I put on my rain jacket and water-resistant hat and headed over to the starting line behind the Amex Building. The race was scheduled to start at 6:45pm. At 6:40, it stopped raining. Hooray! And the rain kept a lot of people away, I think the actual tally on the day was closer to 5,000. Did 12,000 people stay away because of the rain?
If you've never been down to Wall Street, it's a maze of twisting, turning streets, some paved, some cobblestone. I couldn't tell you what the actual route was, because I never looked up. Until the last half mile or so on the West Side piers, we never ran more than a few blocks before turning onto another street, plus all the puddles, the sidewalks and the aforementioned cobblestones. There was no corral start, but they did have the walkers start on a different street, so that was a little better than last year, I guess, but it was still 5k's worth of dodge 'em. I ended up with a 24:24 finish, or 8:08/mile, which is pretty impressive considering the weaving around I was doing. The post-race fiesta on the pier was okay, there was a lot of schwag, and I got yet another bag, some coupons, and a pedometer, there was Subway half-subs there, some new energy drinks. The weirdest booth was for the Wii Fit -- they didn't have a console, so it was just a bunch of people telling us to check it out when it comes out. Huh?
Okay, onto today's race, the Japan Day Run. I signed up for this race thinking it started and ended at 72nd Street, like last year. Nope, 102nd. Last night I went to a party that, while not technically a Fred's Team party, was thrown by two Fred's Teamers, so there was a lot of us there (ps, that's how I learned about Liz's book coming out. She also has an article coming up this Thursday in the Times about lesser-known running routes in Central Park.) Home by 12:30am, up at 6:00. Out the door by 6:50, hoping that there would be an uptown bus on the East Side. Nope. So I walked up to 102nd (from 58th, so that's a shade over 2 miles.) I figured it would be a good warm-up.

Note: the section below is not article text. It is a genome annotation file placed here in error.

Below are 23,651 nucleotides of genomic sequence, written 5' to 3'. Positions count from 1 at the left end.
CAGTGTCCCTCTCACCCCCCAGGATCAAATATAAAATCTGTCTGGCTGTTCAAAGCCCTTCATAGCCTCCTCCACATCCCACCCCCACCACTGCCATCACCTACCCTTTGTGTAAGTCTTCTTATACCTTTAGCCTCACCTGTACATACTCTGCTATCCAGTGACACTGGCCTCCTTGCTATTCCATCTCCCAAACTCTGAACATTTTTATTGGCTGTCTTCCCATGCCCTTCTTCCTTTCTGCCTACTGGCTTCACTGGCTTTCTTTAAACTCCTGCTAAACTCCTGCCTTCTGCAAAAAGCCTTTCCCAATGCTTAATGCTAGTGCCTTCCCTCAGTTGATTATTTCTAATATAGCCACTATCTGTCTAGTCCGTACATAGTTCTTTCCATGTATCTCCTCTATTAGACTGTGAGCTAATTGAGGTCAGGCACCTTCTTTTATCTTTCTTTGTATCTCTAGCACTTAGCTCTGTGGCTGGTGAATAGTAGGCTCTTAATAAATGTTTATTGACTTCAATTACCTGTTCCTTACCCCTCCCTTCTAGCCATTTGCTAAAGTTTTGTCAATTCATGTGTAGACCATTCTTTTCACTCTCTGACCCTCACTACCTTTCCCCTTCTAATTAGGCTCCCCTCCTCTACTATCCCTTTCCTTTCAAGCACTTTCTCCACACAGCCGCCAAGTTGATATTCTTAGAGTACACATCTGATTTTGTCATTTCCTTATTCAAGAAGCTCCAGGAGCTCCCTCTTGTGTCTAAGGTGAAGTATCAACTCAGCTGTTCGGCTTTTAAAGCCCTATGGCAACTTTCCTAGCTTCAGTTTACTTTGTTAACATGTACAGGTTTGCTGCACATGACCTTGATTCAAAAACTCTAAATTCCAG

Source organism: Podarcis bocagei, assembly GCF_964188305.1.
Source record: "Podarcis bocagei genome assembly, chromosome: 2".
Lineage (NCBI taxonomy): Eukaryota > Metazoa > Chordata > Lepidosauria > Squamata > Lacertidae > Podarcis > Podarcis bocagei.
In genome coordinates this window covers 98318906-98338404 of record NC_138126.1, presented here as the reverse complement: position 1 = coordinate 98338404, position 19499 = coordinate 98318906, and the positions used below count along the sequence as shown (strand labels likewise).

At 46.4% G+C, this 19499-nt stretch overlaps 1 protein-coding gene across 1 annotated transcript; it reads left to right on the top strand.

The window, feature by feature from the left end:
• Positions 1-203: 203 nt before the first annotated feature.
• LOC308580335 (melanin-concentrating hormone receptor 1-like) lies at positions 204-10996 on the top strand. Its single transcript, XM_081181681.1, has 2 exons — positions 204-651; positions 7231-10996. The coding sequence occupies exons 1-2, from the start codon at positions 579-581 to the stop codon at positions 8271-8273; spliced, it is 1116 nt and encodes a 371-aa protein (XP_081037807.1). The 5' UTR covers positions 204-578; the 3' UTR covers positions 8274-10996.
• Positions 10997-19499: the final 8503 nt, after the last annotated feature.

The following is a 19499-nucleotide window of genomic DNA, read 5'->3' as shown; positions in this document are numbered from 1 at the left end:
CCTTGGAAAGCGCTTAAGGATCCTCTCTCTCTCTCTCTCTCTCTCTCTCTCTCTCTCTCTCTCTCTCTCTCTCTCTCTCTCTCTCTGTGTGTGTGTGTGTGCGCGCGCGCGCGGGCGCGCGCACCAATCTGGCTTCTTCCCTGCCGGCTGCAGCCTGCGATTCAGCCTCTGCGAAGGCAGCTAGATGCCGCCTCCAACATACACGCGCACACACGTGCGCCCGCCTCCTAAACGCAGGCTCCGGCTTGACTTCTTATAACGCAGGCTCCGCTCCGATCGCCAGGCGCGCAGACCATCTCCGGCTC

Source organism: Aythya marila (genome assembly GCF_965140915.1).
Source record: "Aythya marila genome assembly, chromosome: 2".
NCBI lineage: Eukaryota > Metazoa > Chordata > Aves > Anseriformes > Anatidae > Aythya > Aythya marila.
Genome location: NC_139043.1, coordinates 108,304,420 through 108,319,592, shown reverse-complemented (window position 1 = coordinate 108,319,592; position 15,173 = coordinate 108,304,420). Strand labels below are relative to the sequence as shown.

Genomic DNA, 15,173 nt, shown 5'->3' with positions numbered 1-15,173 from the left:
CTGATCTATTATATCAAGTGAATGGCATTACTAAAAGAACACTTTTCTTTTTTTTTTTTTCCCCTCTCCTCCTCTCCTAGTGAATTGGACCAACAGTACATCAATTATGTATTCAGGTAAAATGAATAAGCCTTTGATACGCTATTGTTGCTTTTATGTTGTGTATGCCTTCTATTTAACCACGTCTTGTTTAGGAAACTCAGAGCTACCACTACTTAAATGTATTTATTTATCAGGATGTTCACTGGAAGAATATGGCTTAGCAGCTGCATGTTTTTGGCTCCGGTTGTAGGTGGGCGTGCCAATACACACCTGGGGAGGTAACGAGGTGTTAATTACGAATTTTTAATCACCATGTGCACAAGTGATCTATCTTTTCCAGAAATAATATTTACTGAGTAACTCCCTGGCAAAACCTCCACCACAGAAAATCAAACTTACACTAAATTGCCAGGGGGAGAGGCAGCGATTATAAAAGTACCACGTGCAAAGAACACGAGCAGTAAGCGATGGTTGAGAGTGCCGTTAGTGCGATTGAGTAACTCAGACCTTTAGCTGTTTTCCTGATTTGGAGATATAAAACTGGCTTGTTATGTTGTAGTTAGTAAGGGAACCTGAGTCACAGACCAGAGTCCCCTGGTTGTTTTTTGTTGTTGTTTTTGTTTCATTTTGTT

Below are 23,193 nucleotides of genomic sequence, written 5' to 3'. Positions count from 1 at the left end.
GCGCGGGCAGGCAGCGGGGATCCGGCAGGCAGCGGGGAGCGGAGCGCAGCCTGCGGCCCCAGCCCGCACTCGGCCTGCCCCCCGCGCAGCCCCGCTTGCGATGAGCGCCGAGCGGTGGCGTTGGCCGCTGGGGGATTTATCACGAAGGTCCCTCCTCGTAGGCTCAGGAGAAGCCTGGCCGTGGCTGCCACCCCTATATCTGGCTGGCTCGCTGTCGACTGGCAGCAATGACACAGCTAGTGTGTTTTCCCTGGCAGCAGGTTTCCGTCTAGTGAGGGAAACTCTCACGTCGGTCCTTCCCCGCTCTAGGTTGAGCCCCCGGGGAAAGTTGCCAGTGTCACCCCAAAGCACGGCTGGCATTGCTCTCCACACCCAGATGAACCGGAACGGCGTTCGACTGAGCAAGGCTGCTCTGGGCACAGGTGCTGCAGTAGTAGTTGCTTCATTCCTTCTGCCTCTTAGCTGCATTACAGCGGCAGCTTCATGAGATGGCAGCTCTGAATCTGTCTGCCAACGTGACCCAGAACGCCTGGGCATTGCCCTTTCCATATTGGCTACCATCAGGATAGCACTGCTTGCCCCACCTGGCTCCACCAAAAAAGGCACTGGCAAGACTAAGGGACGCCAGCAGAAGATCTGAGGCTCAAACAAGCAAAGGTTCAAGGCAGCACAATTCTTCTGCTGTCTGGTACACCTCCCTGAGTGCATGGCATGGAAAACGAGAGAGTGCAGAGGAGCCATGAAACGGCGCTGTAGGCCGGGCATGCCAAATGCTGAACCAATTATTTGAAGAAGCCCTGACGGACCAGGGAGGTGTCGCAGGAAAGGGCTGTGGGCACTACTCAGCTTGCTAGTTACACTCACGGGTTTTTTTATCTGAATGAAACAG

At the corral line-up -- and did I mention how much I LOVE the corral system? -- I saw Teammates David and Cary. They are both much faster than I am, so I was surprised to see I was in Cary's corral. Was I that much faster? David was in the corral in front of us, but started with us. I wanted to start in the corral behind me so I wouldn't go out too fast, but David encouraged me to stay where I was and told me not to worry. I'm up for the challenge. I told David and Cary I'd keep up with them. And I did. For three whole minutes!
Mile 1, heading down the West Side -- 8:02. Mile 2 was more of a downhill mile, and that was a 7:55. Wow. And to my surprise, I saw Cary in front of me! I would occasionally pass her, then she'd pass me. But I was keeping pace with her! Mile 3 is Cat Hill, and the sun was out and it started getting really hot. I stopped at the water station, drank 3/4 of the water and poured the rest on my head. Mile 3 was 8:03, and I confess I was a little disappointed because it wasn't a negative split. I wasn't going for negative splits, the race is too short for them to have a real impact. Still, I like each mile to be faster than the last.
One mile to go, and I was starting to get a little queasy. But there's Cary again, right next to me. I had to stay with her, and I did -- I was alongside her all the way to the finish line, even though I was seriously ready to hurl. It was hot, and I was really feeling it. Crossed the finish line and checked the mile.
For a finish of 31:33, or a 7:53/mile pace. That is a 4 mile PR by 14 seconds. PER MILE.
No wonder I was ready to hurl!
We don't officially start Team training for another month, if you can believe it. As much as I'm dreading those stair workouts, I'm really looking forward to it. If this is where I am now, where am I going to be in September and October? This is going to take some getting used to...